BWG: At school you majored in English and Colonial American History. It is also reported that you have been a former ESL tutor, a tai chi instructor, and doll-maker, as well as studying acting in London with members of the Royal Shakespeare Company. When did the urge to be a full time writer take-over?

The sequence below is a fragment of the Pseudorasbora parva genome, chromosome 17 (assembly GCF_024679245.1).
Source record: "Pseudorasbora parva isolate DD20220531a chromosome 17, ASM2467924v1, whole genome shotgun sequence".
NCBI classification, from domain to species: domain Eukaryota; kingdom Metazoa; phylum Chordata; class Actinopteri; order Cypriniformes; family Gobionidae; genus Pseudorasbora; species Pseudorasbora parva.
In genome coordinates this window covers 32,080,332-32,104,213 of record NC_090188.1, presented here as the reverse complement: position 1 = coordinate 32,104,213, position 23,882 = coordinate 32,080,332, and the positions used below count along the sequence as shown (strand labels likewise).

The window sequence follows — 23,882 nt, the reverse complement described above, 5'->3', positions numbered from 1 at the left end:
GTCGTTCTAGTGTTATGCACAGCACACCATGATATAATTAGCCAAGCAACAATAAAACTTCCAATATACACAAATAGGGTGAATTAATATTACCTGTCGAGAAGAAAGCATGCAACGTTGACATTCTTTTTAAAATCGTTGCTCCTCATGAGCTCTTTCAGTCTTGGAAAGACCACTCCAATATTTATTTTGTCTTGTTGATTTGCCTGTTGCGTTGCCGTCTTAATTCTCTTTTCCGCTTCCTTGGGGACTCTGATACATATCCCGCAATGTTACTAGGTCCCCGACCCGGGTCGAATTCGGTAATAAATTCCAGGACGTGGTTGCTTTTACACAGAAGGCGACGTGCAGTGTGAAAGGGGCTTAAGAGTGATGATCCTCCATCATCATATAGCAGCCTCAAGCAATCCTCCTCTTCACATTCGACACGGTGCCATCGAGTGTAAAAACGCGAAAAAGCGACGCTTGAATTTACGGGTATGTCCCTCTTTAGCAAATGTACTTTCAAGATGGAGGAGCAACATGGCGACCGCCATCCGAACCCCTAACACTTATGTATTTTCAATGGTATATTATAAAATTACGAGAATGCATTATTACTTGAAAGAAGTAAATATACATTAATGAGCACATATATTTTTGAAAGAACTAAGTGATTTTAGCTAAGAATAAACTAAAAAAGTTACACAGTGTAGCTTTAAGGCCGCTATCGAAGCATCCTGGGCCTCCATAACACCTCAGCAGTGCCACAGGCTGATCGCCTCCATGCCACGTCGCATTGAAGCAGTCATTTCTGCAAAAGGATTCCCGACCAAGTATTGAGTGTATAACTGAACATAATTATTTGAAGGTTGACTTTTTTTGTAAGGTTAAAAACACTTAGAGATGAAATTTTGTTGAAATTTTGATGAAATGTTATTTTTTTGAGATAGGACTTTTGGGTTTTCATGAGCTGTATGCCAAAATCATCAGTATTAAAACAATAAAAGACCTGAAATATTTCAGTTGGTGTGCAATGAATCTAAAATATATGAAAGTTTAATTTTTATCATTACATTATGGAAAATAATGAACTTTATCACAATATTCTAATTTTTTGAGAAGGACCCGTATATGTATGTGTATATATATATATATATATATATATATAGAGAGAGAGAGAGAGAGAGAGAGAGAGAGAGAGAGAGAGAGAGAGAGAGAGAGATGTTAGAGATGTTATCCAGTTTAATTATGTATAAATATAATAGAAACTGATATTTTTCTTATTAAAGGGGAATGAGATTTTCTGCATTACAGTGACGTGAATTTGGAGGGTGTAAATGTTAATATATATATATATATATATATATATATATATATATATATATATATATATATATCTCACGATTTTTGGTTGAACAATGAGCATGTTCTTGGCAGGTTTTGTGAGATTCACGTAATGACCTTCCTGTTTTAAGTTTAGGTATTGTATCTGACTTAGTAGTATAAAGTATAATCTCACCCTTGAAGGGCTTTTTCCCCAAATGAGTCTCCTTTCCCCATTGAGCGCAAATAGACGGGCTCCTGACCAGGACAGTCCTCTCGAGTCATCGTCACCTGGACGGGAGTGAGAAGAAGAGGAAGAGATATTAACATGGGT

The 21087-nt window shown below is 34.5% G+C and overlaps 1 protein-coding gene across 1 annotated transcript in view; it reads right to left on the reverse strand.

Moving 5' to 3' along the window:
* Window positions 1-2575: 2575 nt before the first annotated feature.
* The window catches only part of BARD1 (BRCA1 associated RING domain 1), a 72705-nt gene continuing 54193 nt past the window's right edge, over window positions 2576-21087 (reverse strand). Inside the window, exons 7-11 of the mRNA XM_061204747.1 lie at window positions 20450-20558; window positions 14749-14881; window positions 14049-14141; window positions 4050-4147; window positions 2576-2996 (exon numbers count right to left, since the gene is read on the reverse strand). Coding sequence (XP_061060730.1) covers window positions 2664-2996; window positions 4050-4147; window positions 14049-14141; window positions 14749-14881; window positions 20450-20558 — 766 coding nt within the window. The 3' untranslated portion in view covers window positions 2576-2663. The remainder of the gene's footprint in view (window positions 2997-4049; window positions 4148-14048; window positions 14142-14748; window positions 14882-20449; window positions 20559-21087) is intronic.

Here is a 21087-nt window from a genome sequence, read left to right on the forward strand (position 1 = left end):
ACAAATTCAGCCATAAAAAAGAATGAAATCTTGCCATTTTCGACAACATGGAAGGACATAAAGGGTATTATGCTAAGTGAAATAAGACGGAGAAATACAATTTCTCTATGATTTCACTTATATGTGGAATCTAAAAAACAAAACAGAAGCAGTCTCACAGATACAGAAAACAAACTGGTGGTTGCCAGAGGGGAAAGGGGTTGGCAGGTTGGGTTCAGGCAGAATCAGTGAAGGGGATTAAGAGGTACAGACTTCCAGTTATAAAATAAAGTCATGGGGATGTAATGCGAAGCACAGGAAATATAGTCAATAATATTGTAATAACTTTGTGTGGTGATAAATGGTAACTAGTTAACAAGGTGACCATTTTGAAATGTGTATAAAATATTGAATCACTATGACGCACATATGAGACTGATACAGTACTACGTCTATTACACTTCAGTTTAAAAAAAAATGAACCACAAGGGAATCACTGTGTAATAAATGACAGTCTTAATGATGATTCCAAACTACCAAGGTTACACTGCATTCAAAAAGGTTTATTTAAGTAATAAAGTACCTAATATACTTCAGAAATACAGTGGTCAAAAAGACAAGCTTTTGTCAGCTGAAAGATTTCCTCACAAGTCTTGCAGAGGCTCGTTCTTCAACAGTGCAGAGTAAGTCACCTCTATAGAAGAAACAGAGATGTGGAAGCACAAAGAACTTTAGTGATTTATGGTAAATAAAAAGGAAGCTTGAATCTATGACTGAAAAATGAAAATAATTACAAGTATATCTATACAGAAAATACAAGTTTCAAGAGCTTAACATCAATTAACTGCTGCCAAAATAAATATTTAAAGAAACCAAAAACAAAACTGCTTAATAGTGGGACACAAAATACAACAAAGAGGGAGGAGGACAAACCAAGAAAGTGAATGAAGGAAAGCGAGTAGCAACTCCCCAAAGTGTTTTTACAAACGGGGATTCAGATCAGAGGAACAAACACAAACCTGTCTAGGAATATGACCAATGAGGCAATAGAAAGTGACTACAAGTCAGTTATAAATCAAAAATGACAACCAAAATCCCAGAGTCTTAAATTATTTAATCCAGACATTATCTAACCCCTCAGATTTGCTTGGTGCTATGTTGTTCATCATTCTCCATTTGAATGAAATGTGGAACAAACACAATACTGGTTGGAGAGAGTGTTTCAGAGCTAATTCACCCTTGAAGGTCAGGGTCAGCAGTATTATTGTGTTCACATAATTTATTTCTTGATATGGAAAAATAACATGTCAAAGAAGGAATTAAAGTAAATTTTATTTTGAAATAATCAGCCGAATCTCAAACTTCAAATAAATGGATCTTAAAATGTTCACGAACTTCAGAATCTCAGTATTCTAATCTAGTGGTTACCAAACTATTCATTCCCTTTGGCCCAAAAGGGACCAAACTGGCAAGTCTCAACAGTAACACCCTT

AED: I always wanted to be a writer, but when I was young, I bought into the narrative that you had a career first then wrote your books after you retired. This is something of a cruel lie. Of course plenty of authors have taken up the pen (or keyboard) after retirement. An even larger number of authors work a second job in addition to their writing—contrary to popular belief, few of us are growing rich off our efforts. The truth is, writing a novel is not only a tremendous amount of work, but it also takes a long time to reach the point where you’re producing work worthy of being sent off into the world. I’ve always written. I wrote fan fiction while working on my Masters degree, just to keep my creative brain working. But I think it was while I was working as an ESL tutor that I realized that if I really wanted to be an author, I was going to have to seriously take the time to master my craft. My decision to seriously turn my efforts to becoming a published writer probably started with THE FALLING OF THE MOON, actually, because it was my first determined effort to sit down and finish an entire, original novel. If I’d realized how ambitious I was being at the time, I might never have gotten started in the first place.